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ReliefWeb - Updates on Sierra Leone

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    Source: UN High Commissioner for Refugees
    Country: Burkina Faso, Burundi, Cameroon, Congo, Côte d'Ivoire, Democratic Republic of the Congo, Eritrea, Ethiopia, Guinea, Guinea-Bissau, Iran (Islamic Republic of), Kenya, Nigeria, Pakistan, Russian Federation, Rwanda, Saudi Arabia, Sierra Leone, Somalia, South Sudan, Sudan, Uganda, United Republic of Tanzania, Yemen, Zimbabwe


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    Source: UN Women
    Country: Fiji, Jordan, Serbia, Sierra Leone, Syrian Arab Republic, the former Yugoslav Republic of Macedonia, Vanuatu, World

    In 2016, natural disasters and war zones have created indelible images of barbed wire barriers, endless straggling dusty lines of tired people on the move, overladen boats making hazardous sea passages, buildings destroyed by bombs, cyclones, earthquakes and fires, exhausted responders with hard hats and clipboards. These images reflect desperate flight from violence and destruction, the courage of those who stay, the courage of those who go. They make real for us the extraordinary circumstances of millions on the move.

    However, there are two important aspects of the experience of people in crisis that are not in sight, and are insufficiently in mind in humanitarian action: the extensive sexual violence and domestic violence experienced by women and girls; and conversely, the strong drive of women and girls to lead humanitarian response and to acquire the skills and resources that enable them to rebuild their lives. Governments and humanitarian agencies focus attention on providing food, water, basic medical care and shelter. Protection and a means of livelihood are relegated to non-essentials. Yet, safety and a means to rebuild their lives and reduce vulnerability are what women also want and urgently need.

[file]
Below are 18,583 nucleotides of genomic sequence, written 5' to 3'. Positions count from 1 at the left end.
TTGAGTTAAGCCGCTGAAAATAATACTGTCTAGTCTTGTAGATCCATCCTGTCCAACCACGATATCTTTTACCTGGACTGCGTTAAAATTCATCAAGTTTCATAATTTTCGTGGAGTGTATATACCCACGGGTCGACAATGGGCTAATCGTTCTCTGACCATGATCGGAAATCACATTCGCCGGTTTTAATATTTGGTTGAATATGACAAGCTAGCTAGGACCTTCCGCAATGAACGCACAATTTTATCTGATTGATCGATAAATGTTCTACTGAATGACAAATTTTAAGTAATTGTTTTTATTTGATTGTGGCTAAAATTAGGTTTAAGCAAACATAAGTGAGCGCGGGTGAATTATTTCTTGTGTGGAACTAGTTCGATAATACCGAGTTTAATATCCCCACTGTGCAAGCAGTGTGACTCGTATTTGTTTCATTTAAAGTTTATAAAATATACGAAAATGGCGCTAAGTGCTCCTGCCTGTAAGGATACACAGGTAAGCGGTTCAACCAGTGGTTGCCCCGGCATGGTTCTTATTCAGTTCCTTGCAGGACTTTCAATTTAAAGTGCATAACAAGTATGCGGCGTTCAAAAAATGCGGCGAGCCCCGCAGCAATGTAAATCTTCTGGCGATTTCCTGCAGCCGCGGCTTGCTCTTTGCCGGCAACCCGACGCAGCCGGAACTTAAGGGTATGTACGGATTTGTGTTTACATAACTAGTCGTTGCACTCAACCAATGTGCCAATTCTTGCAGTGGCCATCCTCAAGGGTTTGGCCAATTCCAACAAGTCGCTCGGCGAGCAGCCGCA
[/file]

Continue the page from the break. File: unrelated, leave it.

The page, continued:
It is well established that all forms of violence against women and girls increase during crises, be they disasters or armed conflicts. It is less well understood that even after ‘escape’ from a war zone into camps or other shelter, or in the aftermath of a natural disaster, women and girls can still be under daily attack from their own partners and communities, and that this is not visible or well reported. We know, for example, that early child marriage—considered a form of violence—increases dramatically in response to vulnerability and lack of resources.

    Individual stories underline the impossible choices women and girls face in emergency settings. Now a refugee in Jordan, Alaa and her family fled their home in Syria after hearing news of the kidnapping and rape of young women nearby. Yet the camp did not offer the secure refuge she needed. Fearing sexual violence in her new home, after neighbours were raped, Alaa’s uncles accepted an offer of marriage for her. Married at barely 15, she has stopped school, has one small daughter and another child on the way. Originally ambitious to become a teacher in Syria, Alaa is now learning other income-generating skills in Za’atari refugee camp in Jordan, where ‘Oases’ centres for women and girls offer women-only safe spaces, Arabic and English literacy, and computer classes to equip women with skills for a life outside the camp.